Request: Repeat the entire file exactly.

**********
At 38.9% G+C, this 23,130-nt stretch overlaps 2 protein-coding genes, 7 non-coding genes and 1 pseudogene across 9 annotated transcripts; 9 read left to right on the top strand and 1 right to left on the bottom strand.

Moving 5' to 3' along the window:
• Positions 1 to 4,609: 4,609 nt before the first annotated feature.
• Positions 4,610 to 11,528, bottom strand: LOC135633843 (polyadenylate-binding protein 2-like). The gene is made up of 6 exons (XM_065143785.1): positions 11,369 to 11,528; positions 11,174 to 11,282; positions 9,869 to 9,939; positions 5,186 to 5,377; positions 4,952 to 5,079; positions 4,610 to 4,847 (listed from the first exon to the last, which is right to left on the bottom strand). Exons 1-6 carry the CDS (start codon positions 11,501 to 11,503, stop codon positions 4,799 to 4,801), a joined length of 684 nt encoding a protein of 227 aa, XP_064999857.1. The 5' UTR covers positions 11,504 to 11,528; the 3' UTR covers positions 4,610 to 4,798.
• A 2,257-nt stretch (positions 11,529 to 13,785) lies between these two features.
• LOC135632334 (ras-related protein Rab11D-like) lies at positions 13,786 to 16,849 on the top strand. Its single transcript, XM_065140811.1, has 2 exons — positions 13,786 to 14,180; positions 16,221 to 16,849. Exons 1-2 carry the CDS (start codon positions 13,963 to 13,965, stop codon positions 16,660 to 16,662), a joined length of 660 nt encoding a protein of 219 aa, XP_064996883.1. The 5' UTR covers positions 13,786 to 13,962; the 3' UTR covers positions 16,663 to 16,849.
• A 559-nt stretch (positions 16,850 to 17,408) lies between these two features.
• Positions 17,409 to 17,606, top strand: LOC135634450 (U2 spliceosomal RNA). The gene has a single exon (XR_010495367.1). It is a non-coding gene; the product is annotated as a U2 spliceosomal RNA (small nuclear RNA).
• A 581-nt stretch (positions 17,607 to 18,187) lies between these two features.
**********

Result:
At 38.9% G+C, this 23,130-nt stretch overlaps 2 protein-coding genes, 7 non-coding genes and 1 pseudogene across 9 annotated transcripts; 9 read left to right on the top strand and 1 right to left on the bottom strand.

Moving 5' to 3' along the window:
• Positions 1 to 4,609: 4,609 nt before the first annotated feature.
• Positions 4,610 to 11,528, bottom strand: LOC135633843 (polyadenylate-binding protein 2-like). The gene is made up of 6 exons (XM_065143785.1): positions 11,369 to 11,528; positions 11,174 to 11,282; positions 9,869 to 9,939; positions 5,186 to 5,377; positions 4,952 to 5,079; positions 4,610 to 4,847 (listed from the first exon to the last, which is right to left on the bottom strand). Exons 1-6 carry the CDS (start codon positions 11,501 to 11,503, stop codon positions 4,799 to 4,801), a joined length of 684 nt encoding a protein of 227 aa, XP_064999857.1. The 5' UTR covers positions 11,504 to 11,528; the 3' UTR covers positions 4,610 to 4,798.
• A 2,257-nt stretch (positions 11,529 to 13,785) lies between these two features.
• LOC135632334 (ras-related protein Rab11D-like) lies at positions 13,786 to 16,849 on the top strand. Its single transcript, XM_065140811.1, has 2 exons — positions 13,786 to 14,180; positions 16,221 to 16,849. Exons 1-2 carry the CDS (start codon positions 13,963 to 13,965, stop codon positions 16,660 to 16,662), a joined length of 660 nt encoding a protein of 219 aa, XP_064996883.1. The 5' UTR covers positions 13,786 to 13,962; the 3' UTR covers positions 16,663 to 16,849.
• A 559-nt stretch (positions 16,850 to 17,408) lies between these two features.
• Positions 17,409 to 17,606, top strand: LOC135634450 (U2 spliceosomal RNA). The gene has a single exon (XR_010495367.1). It is a non-coding gene; the product is annotated as a U2 spliceosomal RNA (small nuclear RNA).
• A 581-nt stretch (positions 17,607 to 18,187) lies between these two features.